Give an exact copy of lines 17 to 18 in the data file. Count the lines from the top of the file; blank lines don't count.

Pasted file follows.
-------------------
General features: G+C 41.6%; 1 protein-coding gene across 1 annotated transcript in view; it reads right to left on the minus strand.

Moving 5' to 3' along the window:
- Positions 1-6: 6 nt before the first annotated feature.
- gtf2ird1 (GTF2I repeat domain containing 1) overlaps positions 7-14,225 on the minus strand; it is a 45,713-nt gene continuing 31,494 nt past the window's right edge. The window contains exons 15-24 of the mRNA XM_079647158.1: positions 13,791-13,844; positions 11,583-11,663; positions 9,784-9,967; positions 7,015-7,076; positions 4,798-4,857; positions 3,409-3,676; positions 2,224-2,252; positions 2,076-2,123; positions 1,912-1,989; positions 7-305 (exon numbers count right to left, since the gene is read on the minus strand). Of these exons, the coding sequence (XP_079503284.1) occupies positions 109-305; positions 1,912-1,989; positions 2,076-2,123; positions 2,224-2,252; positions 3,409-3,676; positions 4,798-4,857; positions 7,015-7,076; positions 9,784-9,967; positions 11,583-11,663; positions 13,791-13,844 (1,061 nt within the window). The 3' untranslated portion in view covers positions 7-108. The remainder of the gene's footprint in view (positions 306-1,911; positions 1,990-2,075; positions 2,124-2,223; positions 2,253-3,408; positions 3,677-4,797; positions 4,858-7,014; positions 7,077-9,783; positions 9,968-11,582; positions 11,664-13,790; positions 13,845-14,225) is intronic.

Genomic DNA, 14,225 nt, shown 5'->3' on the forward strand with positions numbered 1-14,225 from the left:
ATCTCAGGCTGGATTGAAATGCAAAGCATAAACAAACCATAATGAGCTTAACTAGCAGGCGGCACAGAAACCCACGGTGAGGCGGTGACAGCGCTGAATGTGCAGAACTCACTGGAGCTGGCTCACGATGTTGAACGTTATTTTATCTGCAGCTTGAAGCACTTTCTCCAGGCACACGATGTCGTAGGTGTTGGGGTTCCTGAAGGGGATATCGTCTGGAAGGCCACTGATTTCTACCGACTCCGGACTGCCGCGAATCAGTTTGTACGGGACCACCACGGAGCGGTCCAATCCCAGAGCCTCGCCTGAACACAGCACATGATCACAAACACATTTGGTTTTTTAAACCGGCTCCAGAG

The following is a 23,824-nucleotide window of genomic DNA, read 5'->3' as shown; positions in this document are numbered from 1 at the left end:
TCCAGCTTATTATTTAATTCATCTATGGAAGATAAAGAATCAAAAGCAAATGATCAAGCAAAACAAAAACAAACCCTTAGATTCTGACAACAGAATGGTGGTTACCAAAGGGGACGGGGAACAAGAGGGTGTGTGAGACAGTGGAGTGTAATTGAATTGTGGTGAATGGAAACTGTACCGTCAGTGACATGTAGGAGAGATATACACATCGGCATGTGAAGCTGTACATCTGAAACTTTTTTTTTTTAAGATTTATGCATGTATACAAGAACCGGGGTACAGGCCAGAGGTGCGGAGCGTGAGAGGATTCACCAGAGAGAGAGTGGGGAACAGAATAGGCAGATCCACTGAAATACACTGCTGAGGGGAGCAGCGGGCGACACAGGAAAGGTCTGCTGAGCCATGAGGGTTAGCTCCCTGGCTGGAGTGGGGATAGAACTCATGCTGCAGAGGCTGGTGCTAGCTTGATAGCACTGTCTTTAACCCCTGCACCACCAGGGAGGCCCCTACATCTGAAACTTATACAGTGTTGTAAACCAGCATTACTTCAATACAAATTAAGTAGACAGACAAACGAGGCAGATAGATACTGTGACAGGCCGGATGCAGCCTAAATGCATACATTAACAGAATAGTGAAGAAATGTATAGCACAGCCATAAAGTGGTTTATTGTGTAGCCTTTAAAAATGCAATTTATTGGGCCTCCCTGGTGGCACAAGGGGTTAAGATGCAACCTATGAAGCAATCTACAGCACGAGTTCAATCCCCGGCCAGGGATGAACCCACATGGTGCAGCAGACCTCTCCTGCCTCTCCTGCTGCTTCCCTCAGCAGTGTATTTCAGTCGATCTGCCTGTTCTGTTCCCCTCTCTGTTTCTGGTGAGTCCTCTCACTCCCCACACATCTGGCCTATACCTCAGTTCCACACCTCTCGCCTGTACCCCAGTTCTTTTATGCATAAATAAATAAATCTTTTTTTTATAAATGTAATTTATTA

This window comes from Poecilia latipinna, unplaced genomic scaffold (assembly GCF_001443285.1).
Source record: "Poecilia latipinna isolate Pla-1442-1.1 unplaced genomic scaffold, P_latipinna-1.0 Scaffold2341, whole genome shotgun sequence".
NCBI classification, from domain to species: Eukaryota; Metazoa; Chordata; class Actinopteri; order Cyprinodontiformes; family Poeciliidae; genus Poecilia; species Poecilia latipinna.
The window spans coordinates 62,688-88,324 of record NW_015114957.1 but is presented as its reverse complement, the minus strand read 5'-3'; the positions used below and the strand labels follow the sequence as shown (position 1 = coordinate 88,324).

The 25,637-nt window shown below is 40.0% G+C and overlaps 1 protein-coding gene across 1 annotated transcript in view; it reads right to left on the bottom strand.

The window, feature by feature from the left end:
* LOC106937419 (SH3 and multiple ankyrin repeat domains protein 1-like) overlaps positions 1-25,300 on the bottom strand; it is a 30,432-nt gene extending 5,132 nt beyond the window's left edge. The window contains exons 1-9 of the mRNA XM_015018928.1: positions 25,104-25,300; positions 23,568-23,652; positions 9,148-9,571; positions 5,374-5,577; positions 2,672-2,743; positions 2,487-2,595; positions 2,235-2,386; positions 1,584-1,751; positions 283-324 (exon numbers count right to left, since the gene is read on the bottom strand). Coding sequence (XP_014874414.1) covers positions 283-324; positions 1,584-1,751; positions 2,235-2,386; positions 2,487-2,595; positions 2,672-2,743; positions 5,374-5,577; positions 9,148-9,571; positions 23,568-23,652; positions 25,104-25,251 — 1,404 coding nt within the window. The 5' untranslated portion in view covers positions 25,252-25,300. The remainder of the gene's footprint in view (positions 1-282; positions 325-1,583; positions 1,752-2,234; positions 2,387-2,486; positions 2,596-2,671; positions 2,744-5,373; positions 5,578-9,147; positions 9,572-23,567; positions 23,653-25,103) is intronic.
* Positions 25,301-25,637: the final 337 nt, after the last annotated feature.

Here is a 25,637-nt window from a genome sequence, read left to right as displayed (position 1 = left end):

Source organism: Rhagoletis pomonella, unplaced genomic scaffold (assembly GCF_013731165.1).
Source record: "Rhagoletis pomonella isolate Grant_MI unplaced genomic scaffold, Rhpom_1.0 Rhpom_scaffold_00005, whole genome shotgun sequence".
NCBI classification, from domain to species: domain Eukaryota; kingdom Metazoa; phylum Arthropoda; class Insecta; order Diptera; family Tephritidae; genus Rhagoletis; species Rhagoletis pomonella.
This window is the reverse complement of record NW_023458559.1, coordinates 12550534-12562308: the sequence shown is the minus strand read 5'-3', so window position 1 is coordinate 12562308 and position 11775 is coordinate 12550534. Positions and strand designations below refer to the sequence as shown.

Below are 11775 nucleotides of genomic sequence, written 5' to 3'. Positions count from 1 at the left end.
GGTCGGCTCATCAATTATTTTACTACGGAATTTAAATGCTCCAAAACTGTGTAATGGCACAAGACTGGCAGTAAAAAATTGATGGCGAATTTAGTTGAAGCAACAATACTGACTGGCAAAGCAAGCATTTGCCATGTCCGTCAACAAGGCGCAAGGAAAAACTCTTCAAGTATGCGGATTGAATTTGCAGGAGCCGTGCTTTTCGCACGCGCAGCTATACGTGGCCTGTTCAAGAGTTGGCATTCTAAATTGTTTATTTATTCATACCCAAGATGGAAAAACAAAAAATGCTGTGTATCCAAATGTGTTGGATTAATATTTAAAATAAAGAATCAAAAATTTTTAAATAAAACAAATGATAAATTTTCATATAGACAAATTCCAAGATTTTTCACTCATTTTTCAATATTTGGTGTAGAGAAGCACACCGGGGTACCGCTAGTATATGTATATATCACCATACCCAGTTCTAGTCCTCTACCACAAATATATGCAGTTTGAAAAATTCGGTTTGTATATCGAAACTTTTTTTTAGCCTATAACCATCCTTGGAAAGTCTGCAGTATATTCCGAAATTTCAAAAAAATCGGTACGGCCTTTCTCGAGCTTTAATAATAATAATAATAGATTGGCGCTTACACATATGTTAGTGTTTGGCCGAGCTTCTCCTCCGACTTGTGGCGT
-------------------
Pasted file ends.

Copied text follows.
Here is a 25,637-nt window from a genome sequence, read left to right as displayed (position 1 = left end):

Source organism: Rhagoletis pomonella, unplaced genomic scaffold (assembly GCF_013731165.1).